In terms of symmetrical bandwidth, XGS-PON and 10G EPON are both capable of providing of up to 10 Gbps downstream and 10 Gbps upstream. Geographically, XGS-PON is the predominant next-generation standard in North America and Europe, while 10G EPON is more commonplace in Asia.
Future Fiber Technology – 25G PON, 50G PON, and 100G PON
Commercial solutions are being developed and trials are being undertaken for future passive optical network (PON) fiber-based transmission technologies, including 25G PON, 50G PON, and 100G PON.
XGS-PON has been designed for easy upgrades, without changing the underlying optical distribution network (ODN), to reach future PON fiber-based transmission technologies that can deliver more bandwidth. Specifically, the XGS-PON standard allows for hardware to be further upgraded to technology that supports 25G PON (25 Gbps), 50G PON (50 Gbps), and 100G PON (100 Gbps).
As shown below, optical line terminal (OLT) and optical network terminal (ONT) forecasts indicate that, at present, XGS-PON is the dominant next-generation PON technology, followed – at a significant distance – by 10G EPON and NG-PON2. By 2027, future PON fiber-based transmission technologies including 25G PON, 50G PON, and 25G/25G EPON are expected to gain some market share, with XGS-PON still remaining the principal standard.
XGS-PON Deployment Examples
XGS-PON is being deployed by carriers and internet service providers (ISPs) with millions of fiber passings in the United States, Canada, and Europe, among other regions in the world. For example, some of the largest companies deploying and trialing XGS-PON technology in their access networks include:
- United States: AT&T, Frontier Communications, Quantum Fiber (Lumen), Kinetic (Windstream)
- Canada: Rogers Communications, Bell (BCE), Telus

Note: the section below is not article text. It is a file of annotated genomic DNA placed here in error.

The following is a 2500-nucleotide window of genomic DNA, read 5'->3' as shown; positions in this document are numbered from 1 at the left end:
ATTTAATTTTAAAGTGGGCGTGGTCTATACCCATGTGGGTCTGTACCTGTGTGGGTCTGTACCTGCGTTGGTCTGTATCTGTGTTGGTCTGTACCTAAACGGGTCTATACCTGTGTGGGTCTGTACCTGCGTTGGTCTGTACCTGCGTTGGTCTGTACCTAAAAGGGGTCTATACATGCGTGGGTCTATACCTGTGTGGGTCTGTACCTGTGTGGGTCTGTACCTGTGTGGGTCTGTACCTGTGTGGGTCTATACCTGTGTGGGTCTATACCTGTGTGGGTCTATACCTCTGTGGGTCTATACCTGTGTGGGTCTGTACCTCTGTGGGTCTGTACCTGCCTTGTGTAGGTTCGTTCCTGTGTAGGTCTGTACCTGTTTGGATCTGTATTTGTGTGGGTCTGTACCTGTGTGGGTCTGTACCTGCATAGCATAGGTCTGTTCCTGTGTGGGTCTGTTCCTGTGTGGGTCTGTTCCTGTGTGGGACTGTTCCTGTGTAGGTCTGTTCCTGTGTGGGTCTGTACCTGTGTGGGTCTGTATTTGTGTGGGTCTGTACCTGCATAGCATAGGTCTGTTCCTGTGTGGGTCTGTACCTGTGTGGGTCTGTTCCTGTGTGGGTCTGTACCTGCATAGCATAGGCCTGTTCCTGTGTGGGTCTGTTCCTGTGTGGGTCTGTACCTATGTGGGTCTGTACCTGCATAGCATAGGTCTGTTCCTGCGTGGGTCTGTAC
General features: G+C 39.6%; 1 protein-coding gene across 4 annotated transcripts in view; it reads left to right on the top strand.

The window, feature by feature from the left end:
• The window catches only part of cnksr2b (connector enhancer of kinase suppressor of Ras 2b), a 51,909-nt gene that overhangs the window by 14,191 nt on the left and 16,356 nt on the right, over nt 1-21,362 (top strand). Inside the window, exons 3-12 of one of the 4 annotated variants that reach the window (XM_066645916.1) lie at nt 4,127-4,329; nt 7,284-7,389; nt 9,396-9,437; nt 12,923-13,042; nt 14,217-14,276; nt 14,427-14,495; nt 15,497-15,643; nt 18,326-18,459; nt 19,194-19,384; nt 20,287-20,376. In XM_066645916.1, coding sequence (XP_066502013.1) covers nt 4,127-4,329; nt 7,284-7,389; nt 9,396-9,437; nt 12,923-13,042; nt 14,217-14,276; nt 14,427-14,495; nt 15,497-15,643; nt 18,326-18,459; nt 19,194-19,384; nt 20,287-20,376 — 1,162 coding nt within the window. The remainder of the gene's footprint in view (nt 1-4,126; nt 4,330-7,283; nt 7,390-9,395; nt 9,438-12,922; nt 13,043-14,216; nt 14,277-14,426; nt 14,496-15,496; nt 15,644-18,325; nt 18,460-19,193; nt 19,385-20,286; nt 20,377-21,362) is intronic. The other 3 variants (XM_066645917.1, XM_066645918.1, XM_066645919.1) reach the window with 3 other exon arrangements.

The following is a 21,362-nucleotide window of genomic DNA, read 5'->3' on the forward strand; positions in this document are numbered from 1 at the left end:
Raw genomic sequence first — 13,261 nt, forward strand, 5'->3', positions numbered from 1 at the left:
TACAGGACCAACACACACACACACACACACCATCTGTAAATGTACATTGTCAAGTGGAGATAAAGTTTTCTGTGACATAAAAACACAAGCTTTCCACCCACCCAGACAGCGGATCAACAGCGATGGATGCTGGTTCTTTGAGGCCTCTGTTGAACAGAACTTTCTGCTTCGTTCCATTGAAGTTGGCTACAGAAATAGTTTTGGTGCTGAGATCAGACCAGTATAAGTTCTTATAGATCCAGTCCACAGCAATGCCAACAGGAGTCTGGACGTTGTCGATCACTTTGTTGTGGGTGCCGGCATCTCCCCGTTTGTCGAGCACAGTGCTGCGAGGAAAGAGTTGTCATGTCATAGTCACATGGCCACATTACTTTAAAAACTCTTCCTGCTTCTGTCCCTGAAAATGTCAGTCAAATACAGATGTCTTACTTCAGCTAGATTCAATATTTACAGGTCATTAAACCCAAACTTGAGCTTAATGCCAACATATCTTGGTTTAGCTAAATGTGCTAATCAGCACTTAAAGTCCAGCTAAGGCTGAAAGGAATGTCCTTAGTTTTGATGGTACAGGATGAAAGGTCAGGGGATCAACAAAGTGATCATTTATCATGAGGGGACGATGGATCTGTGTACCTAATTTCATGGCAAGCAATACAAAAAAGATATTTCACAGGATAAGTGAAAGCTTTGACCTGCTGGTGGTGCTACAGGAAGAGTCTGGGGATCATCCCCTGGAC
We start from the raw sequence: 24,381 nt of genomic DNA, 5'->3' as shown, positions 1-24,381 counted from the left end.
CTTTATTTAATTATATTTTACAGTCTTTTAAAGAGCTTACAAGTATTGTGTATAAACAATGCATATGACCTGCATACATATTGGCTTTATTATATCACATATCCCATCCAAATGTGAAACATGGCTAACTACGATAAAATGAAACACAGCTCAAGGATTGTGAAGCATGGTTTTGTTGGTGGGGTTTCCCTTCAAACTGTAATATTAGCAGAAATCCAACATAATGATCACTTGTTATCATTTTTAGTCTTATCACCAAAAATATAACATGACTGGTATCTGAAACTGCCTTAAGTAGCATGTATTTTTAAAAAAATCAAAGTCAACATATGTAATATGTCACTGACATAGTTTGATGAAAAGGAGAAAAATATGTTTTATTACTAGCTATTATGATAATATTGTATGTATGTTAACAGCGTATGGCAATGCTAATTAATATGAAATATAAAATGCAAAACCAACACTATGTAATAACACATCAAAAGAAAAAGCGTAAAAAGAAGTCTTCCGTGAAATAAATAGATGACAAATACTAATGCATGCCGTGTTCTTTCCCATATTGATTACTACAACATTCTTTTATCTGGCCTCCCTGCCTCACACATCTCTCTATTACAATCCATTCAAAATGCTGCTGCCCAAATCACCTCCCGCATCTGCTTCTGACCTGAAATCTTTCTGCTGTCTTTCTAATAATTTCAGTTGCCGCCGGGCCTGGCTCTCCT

- Europe: Openreach (BT Group), Virgin Media O2, CityFibre, Proximus, KPN
To better understand how XGS-PON is being deployed, below is further detail on how Virgin Media O2, a 50%/50% joint venture between Liberty Global and Telefónica, is implementing the technology in the UK.
Virgin Media O2 – XGS-PON Deployment
In the UK, Virgin Media O2 intends to upgrade its entire hybrid fiber-coaxial (HFC) network to fiber-to-the-home (FTTH) by year-end 2028. To do this, Virgin Media O2 is utilizing XGS-PON fiber-based transmission technology.
Including Virgin Media O2’s existing fiber footprint and joint ventures, the company will extend its total FTTH footprint to up to 23 million premises, which represents approximately 80% of the UK fixed network market. Therefore, by 2028, all Virgin Media O2 customers will be able to subscribe to 10 Gbps service.
Utilizing its in-house build, network, and corporate services, Virgin Media O2 anticipates rolling-out XGS-PON fiber-based transmission technology across its fixed network at a cost of only £100 per home.
To this end, Virgin Media O2 touts its 100% underground, ducted network as making it very cost-effective to pull fiber through to the last cabinet – meaning the company will only build fiber “drops” and incur customer premises equipment (CPE) costs for subscribers who want to upgrade to fiber services.
In comparison, Virgin Media O2 states that it would cost £75 to £80 per premise for the company to upgrade to a full DOCSIS 4.0 hybrid fiber-coaxial (HFC) network in the UK.